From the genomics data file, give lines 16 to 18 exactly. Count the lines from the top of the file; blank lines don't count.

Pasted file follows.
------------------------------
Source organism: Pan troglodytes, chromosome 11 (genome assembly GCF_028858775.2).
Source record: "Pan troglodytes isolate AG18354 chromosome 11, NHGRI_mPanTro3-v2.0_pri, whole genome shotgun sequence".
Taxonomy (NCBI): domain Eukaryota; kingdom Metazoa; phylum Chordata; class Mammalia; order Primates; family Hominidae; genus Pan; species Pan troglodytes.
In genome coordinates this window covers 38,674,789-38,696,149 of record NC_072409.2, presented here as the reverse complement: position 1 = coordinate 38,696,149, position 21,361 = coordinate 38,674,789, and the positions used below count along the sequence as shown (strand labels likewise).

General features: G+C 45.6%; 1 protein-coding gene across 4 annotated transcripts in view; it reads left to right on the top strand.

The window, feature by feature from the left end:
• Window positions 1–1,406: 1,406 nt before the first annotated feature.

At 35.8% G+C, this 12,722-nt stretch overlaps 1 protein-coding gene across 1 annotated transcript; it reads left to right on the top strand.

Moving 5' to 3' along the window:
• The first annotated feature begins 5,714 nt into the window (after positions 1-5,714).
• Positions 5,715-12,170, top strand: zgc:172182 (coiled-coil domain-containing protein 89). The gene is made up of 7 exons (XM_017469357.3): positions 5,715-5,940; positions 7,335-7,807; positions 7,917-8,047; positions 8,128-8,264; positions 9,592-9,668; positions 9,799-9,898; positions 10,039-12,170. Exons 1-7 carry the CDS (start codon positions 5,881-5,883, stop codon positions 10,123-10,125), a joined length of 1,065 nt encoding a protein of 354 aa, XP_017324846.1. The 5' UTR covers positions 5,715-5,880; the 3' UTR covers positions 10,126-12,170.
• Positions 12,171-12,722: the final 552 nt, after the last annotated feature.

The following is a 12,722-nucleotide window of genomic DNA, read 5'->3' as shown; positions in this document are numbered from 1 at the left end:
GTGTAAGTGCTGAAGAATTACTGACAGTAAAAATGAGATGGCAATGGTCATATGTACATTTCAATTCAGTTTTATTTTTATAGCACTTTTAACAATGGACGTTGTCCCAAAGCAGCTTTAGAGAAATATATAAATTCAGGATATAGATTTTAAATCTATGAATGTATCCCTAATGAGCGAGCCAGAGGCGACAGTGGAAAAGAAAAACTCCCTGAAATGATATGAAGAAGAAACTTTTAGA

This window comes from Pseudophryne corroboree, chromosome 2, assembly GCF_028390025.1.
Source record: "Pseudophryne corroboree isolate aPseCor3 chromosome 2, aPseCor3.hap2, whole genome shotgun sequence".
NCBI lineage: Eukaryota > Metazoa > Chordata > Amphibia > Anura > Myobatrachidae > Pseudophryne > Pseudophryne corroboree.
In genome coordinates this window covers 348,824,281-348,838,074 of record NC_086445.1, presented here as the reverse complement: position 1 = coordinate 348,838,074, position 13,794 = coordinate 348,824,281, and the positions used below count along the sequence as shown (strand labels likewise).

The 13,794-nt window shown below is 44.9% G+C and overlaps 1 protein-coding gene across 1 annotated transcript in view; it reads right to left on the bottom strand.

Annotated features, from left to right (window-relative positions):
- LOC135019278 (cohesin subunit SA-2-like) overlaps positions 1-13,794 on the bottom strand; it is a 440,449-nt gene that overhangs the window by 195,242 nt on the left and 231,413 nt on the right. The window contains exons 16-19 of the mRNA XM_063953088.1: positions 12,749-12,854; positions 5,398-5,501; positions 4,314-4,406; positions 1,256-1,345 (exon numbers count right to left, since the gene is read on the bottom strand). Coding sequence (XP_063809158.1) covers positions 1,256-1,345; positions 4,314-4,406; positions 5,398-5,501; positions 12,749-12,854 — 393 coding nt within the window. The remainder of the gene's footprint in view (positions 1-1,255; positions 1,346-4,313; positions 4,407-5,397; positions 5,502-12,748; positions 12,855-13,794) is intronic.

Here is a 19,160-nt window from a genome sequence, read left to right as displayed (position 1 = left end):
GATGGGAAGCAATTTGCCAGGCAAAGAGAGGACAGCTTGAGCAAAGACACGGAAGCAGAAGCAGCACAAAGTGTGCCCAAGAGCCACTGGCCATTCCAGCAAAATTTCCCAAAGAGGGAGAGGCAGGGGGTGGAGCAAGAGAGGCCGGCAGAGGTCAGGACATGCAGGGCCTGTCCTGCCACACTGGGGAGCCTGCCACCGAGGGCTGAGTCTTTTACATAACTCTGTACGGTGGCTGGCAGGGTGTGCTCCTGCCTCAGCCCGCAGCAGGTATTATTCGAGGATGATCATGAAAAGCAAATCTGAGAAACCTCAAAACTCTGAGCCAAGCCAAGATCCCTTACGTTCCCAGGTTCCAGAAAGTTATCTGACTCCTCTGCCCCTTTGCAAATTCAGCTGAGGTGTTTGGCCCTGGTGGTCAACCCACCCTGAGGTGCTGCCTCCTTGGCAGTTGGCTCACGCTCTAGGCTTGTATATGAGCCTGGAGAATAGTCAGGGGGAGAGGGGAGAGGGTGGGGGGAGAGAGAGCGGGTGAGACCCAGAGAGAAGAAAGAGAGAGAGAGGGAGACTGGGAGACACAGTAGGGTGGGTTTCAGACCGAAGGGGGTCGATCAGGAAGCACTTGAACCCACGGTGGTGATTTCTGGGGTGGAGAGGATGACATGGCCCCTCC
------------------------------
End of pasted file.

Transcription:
Source record: "Pseudophryne corroboree isolate aPseCor3 chromosome 2, aPseCor3.hap2, whole genome shotgun sequence".
NCBI lineage: Eukaryota > Metazoa > Chordata > Amphibia > Anura > Myobatrachidae > Pseudophryne > Pseudophryne corroboree.
In genome coordinates this window covers 348,824,281-348,838,074 of record NC_086445.1, presented here as the reverse complement: position 1 = coordinate 348,838,074, position 13,794 = coordinate 348,824,281, and the positions used below count along the sequence as shown (strand labels likewise).